Apples-to-oranges polling

Quick! What do the latest polls show about Americans’ attitudes toward health care reform?

Pollster Scott Rasmussen doesn’t blame you if they’ve provided no clarity. The commentary surrounding the polls is to blame, according to Rasmussen, who writes a treatise today explaining why one of his and one from the Kaiser Foundation appear to show two entirely different results.

For example, the Rasmussen Reports poll found that in late November 38% favored the plan working its way through Congress and 56% are opposed. At the same time, a majority of Americans say that major changes are needed in the health care system.

The Kaiser Foundation poll found that 35% want reform and like what they hear about the current proposals in Congress. Fifty-nine percent (59%) either don’t like the current proposals (33%) or don’t want Congress to pass health care reform at all.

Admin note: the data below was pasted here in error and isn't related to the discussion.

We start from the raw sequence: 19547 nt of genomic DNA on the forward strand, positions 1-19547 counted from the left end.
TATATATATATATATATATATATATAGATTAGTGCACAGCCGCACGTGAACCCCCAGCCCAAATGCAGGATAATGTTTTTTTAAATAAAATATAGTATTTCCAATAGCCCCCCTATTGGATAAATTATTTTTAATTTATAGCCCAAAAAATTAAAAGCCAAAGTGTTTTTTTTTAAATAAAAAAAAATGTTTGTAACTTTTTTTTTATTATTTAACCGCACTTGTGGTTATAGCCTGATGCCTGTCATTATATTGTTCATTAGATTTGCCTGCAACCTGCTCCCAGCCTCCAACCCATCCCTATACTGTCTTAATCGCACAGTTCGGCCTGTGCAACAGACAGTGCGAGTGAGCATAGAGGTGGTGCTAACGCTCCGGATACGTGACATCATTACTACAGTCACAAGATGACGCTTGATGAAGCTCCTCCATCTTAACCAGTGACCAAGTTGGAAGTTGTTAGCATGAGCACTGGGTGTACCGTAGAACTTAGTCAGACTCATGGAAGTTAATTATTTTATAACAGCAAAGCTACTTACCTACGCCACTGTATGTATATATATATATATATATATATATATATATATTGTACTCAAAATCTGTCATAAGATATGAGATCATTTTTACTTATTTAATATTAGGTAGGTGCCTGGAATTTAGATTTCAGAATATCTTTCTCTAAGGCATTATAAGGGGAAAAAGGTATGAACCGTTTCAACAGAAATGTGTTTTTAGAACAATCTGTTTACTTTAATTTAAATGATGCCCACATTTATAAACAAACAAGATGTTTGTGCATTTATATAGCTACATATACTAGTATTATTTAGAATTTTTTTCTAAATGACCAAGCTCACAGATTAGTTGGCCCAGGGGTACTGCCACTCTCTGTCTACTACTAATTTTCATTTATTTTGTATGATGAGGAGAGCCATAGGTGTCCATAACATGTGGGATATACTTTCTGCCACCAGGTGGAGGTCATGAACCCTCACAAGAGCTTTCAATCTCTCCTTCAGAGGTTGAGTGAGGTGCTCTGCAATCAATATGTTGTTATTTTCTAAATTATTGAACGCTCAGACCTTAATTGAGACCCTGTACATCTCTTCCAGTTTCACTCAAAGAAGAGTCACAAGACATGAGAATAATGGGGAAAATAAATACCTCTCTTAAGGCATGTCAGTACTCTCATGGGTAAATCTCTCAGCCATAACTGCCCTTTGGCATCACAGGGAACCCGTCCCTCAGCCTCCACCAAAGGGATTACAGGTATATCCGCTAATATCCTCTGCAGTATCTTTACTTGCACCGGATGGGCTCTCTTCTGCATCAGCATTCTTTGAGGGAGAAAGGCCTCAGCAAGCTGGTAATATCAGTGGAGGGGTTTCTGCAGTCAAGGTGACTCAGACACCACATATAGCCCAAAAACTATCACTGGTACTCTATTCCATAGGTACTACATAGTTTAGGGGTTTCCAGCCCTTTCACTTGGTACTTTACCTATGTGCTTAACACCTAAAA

The difference between 35% who like the current plans in the Kaiser poll is essentially the same as the 38% who favor it in the Rasmussen poll. So is the opposite–59% in the Kaiser poll and 56% in the Rasmussen poll. Both polls show a majority desire to pass some kind of reform.

So, how did the blog posting conclude that the results were so different? Because they compared a Kaiser question about health care reform in general to a Rasmussen question about the plan working its way through Congress. At a time when people want reform but don’t like what they’re hearing about the Congressional plan, that’s a pretty big difference. Compare apples to oranges and you make a mess.

Here’s Rasmussen’s post.

Meanwhile, a poll out today shows 57 percent said their access to health care would stay the same under the reform plans. And 61 percent said their personal financial situation would stay about the same